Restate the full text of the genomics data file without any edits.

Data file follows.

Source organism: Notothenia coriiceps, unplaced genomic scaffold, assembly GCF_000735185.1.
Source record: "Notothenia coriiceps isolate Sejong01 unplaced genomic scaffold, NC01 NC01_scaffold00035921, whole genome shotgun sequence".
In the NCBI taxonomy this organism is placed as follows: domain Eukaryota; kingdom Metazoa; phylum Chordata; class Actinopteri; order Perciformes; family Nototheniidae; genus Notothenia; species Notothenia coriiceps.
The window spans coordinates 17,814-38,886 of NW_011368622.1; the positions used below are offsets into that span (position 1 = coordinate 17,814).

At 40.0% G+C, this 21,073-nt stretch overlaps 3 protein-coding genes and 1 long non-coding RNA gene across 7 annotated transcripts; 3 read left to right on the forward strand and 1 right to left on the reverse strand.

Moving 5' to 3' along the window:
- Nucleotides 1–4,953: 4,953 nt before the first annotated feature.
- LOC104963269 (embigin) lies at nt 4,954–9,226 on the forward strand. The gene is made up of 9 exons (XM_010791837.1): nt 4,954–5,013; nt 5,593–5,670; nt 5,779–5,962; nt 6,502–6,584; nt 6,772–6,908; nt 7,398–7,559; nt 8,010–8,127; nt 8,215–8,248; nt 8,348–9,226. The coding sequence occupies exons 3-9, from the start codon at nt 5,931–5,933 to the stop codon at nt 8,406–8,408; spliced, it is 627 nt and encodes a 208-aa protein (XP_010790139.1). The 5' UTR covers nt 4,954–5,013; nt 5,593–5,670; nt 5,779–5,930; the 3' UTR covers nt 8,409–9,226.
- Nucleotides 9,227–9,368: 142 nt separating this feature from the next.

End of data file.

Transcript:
Source organism: Notothenia coriiceps, unplaced genomic scaffold, assembly GCF_000735185.1.
Source record: "Notothenia coriiceps isolate Sejong01 unplaced genomic scaffold, NC01 NC01_scaffold00035921, whole genome shotgun sequence".
In the NCBI taxonomy this organism is placed as follows: domain Eukaryota; kingdom Metazoa; phylum Chordata; class Actinopteri; order Perciformes; family Nototheniidae; genus Notothenia; species Notothenia coriiceps.
The window spans coordinates 17,814-38,886 of NW_011368622.1; the positions used below are offsets into that span (position 1 = coordinate 17,814).

At 40.0% G+C, this 21,073-nt stretch overlaps 3 protein-coding genes and 1 long non-coding RNA gene across 7 annotated transcripts; 3 read left to right on the forward strand and 1 right to left on the reverse strand.

Moving 5' to 3' along the window:
- Nucleotides 1–4,953: 4,953 nt before the first annotated feature.
- LOC104963269 (embigin) lies at nt 4,954–9,226 on the forward strand. The gene is made up of 9 exons (XM_010791837.1): nt 4,954–5,013; nt 5,593–5,670; nt 5,779–5,962; nt 6,502–6,584; nt 6,772–6,908; nt 7,398–7,559; nt 8,010–8,127; nt 8,215–8,248; nt 8,348–9,226. The coding sequence occupies exons 3-9, from the start codon at nt 5,931–5,933 to the stop codon at nt 8,406–8,408; spliced, it is 627 nt and encodes a 208-aa protein (XP_010790139.1). The 5' UTR covers nt 4,954–5,013; nt 5,593–5,670; nt 5,779–5,930; the 3' UTR covers nt 8,409–9,226.
- Nucleotides 9,227–9,368: 142 nt separating this feature from the next.